Google Battles the Pink Robots:
Google recently started advertising in Japan.

The launch of the campaign was timed to coincide with the beginning of the Japanese financial year, said Saito. April 1 is typically the day that large Japanese companies take in new employees. It is also close to the beginning of the school and university year, so many people are starting "new lives" at around this time of year. With the campaign, Google wants to promote itself as a way for people to get information relevant to their new lives, said Saito.

One of the biggest benefits of search engine marketing and creating your own content is that you can create products, content, and ads based on when you expect people to be at inflection points in their lives. (link found from SearchViews)

Google TV

Apr 4th

New spin on reality television, see what people are actively searching for. Once every half hour.

I want my GTV...cheesy post title mate, but I like it ;)

[update: Google also may soon allow people to upload home videos to Google]

The Business of Search

Apr 3rd

MSN PPC powerpoint - states their PPC product is expected to launch later this year.

Google Outlines Plan To Spend to Expand

Yahoo! Poaches MSN Content Exec, meanwhile Aussie is still pounding on the table questioning their API motives.

Review of Google Patent

Apr 1st

Google Launches Clothing Line

Apr 1st
posted in

Google Temporal Analysis Patent, Google 2004 Financials, Yahoo! to Disclose API Future?

Google:
Patent dealing with temparal ranking effects - Greg Boser called this "The most important SEO related document in the last 5 years."
2004 annual financials report

Yahoo!:
to give a clear API Answer? maybe

Search Awards:
Danny Sullivan's SearchEngineWatch announced the 5 annual search awards. Yahoo! wins the outstanding search service award.

Blog & SEO Business Models: Hosting Content Spam

SEOs Are Scum:
For a long time many bloggers have stated that SEOs are scum, as said best by Anil Dash.

I've always had a pretty low opinion of the Search Engine Optimization industry. Though there are of course legitimate experts in the field, it seems chock full of people who are barely above spammers, and they taint the image of the whole group.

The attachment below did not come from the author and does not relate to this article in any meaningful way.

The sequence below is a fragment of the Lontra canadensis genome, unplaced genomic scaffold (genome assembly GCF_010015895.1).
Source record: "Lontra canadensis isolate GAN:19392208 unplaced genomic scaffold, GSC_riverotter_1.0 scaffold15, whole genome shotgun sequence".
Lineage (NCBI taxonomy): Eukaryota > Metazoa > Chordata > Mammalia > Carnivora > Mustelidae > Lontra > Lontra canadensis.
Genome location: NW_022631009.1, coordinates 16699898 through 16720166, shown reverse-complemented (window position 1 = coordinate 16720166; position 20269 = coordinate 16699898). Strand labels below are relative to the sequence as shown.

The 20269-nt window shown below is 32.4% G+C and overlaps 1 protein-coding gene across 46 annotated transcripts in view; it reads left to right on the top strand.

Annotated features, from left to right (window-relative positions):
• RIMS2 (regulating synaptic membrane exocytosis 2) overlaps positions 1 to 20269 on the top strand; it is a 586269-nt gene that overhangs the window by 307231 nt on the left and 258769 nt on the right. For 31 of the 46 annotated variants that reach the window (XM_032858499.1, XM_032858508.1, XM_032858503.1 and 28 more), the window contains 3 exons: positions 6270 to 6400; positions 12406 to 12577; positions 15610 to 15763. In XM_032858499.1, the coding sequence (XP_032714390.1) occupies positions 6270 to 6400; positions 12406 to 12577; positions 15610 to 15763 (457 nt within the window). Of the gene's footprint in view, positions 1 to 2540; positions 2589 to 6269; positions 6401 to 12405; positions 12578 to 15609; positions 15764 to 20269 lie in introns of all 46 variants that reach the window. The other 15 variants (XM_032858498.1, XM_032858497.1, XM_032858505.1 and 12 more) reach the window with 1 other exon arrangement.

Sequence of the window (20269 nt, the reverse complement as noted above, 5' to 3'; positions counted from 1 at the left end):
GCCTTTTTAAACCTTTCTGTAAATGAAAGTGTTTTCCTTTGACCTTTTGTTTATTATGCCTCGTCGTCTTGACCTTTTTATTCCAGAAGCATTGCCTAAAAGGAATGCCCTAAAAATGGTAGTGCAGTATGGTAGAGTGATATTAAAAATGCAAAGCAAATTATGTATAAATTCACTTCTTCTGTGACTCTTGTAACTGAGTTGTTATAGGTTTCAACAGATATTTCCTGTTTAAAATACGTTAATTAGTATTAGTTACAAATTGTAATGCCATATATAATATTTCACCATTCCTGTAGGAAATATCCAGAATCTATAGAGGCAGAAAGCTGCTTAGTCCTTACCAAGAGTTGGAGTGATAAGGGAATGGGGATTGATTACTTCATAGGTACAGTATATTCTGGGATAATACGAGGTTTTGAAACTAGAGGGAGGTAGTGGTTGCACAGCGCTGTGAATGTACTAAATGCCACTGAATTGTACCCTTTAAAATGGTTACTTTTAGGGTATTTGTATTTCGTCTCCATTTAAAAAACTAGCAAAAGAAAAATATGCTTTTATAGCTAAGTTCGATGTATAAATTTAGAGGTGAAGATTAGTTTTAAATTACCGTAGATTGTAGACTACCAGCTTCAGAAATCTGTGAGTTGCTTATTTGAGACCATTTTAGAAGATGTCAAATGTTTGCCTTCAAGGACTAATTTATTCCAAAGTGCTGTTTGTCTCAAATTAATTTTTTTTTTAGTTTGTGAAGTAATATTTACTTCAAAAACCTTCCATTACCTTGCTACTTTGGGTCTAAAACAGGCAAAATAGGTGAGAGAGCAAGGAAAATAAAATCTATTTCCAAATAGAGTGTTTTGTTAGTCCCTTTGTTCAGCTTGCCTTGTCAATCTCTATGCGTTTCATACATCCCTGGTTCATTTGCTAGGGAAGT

Content Spam:
Blog comment spam is one common type that bloggers know all too well, but creating tons of rubbish content is another type of spam.

HotNacho hires writers to write low quality articles for $3 each. The articles, being of low quality, have little value by themselves. However, if you can get an authoritative site to host the articles you can make a ton of money from advertising.

Affordable Quality Hosting:
WordPress - an open sourced blog software make which is part of the anti spam brigade - hosted over 100,000 HotNacho spam pages, linking to them from the home page using a negative div.

Hmm... manipulating search results for personal gain by posting complete crap to a hidden section on your site.

What makes that action more ethical / better than actions of the average SEO?

Is this the type of openness we should expect from open source software? Where is the transparency? hehehe.

Google Funds Web Pollution, Again:
Google is funding that web pollution with their AdSense program.

If the stuff is bad enough that it needs kicked out of Google's index then how were they displaying ads on over 100,000 pages on that site without noticing the problem. Why are the ads still there?

I think this is the real story that everyone is missing. Google's AdSense quality control is a complete joke.

Advertisers and content publishers should be disappointed in Google's lousy policing of their AdSense program. Much web pollution would not exist if Google did not lucratively fund it.

The WordPress moto has never been more true:
Code is poetry!!!